Vaccine HPV healthcare

Results from a study published early online in CANCER, a peer-reviewed journal of the American Cancer Society (ACS), demonstrates that a single dose of the human papillomavirus (HPV) vaccine may be as effective as multiple doses of the vaccine in preventing preinvasive cervical disease.[1]

Preinvasive cervical disease, also referred to as cervical intraepithelial neoplasia (CIN) or cervical dysplasia, is a premalignant condition of the cervix caused by the Human Papilloma Virus (HPV). Because preinvasive cervical disease can, over time, develop into cervical cancer, this disease represents a major health problem for women.

Most common sexual transmitted infection
HPV is the most common sexually transmitted infection in the United States. Studies have shown that persistent infection with certain types of the virus can cause cervical cancer.

To prevent infection, the Centers for Disease Control and Prevention (CDC), the leading national public health institute of the United States, recommends that adolescents—both boys and girls under the age of 15 years receive a two-dose schedule of the HPV vaccine.

To determine the effectiveness of other dose schedules, Ana M. Rodriguez, MD, MPH, of The University of Texas Medical Branch at Galveston, and her colleagues examined information on females aged 9 to 26 years who were unvaccinated or who received one or more HPV vaccine doses between January 2006 and June 2015.

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The analysis included 133,082 females (66,541 vaccinated and 66,541 unvaccinated). For females ages 15 to 19 years, those who received one, two, or three doses of the HPV vaccine had lower rates of preinvasive cervical disease than adolescents who were unvaccinated.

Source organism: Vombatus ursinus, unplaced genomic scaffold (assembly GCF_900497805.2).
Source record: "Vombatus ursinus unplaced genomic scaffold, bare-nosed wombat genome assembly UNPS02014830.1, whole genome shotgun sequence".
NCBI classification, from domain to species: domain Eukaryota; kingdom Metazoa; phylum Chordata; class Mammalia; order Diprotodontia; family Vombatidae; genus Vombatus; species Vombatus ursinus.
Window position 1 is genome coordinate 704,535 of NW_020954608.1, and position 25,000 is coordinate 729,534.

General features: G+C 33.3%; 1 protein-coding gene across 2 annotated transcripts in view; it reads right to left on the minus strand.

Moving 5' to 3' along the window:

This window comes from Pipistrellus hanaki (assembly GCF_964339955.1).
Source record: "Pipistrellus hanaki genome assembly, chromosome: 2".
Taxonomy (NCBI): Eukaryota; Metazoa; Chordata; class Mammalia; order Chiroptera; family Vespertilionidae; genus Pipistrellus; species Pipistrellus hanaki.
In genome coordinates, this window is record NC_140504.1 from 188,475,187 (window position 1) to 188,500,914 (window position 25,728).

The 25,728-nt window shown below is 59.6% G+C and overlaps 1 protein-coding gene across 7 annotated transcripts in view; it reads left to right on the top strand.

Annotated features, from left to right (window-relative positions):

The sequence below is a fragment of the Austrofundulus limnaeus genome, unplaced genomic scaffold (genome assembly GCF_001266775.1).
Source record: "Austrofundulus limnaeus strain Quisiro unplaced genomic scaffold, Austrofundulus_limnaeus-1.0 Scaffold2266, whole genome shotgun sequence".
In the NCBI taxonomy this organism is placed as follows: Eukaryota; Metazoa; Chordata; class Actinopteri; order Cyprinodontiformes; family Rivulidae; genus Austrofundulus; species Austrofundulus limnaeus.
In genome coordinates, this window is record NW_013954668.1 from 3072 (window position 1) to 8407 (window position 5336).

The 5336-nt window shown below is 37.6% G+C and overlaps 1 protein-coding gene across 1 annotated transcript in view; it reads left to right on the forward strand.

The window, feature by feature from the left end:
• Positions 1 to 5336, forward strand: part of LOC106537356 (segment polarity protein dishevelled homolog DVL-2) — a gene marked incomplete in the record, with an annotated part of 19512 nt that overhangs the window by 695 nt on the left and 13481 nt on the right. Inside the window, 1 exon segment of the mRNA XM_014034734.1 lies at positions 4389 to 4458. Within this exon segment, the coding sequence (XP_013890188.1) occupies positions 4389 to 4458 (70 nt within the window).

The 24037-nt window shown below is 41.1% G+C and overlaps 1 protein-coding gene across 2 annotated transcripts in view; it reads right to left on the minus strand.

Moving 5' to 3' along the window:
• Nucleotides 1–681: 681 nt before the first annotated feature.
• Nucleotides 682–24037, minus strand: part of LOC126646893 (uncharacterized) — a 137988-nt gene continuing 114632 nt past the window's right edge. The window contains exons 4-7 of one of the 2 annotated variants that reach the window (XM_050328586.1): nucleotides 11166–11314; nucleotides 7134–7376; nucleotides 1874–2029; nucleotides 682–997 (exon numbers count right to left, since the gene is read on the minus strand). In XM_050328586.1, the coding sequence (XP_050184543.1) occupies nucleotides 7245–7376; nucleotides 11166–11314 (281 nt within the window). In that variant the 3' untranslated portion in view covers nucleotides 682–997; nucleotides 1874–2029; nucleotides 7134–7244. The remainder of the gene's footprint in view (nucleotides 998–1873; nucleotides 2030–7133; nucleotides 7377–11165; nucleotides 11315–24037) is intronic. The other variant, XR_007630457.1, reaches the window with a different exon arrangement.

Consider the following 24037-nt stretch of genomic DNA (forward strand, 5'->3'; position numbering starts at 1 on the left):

Within five years, 2.65% of unvaccinated teens aged 15 to 19 years developed preinvasive cervical disease, compared with 1.62%, 1.99%, and 1.86% in the one-, two- and three-dose groups, respectively. The risk of preinvasive cervical disease was 36%, 28%, and 34% lower for adolescents who received one, two, and three doses, respectively, compared with adolescents who were unvaccinated.

The study results also demonstrated that for the youngest (less than 15 years old) and oldest age groups (20 years and older), the investigators did not find significant differences among the vaccinated groups in terms of risk for preinvasive cervical disease.

“This study shows the impact of vaccinating at younger ages and its lasting long-term protection against cervical cancer,” Rodriguez said.

“It is important to educate parents about the need to vaccinate their children,” she added.

Public health implication
An accompanying editorial in the journal discusses the public health implications of the study’s findings.

“If one dose of HPV vaccine was sufficient for effective protection, HPV vaccine implementation and scale-up would require fewer logistical setps…, available doses could extend further, and the overall cost would be lower,” Julia Brotherton and Karin Sundström, the authors of the editorial, concluded.

[1] Rodriguez AM, Zeybek B, Vaughn M, Westra J, Kaul S, Montealegre JR, Lin YL, Kuo YF. Comparison of the long-term impact and clinical outcomes of fewer doses versus standard doses of human papillomavirus vaccine in the United States: a database study.” CANCER; Published Online: February 10, 2020 (DOI: 10.1002/cncr.32700).
[2] Brotherton JML, Sundström K. More evidence suggesting that one dose human papillomavirus vaccination may be effective. CANCER; Published Online: February 10, 2020 (DOI: 10.1002/cncr.32696).

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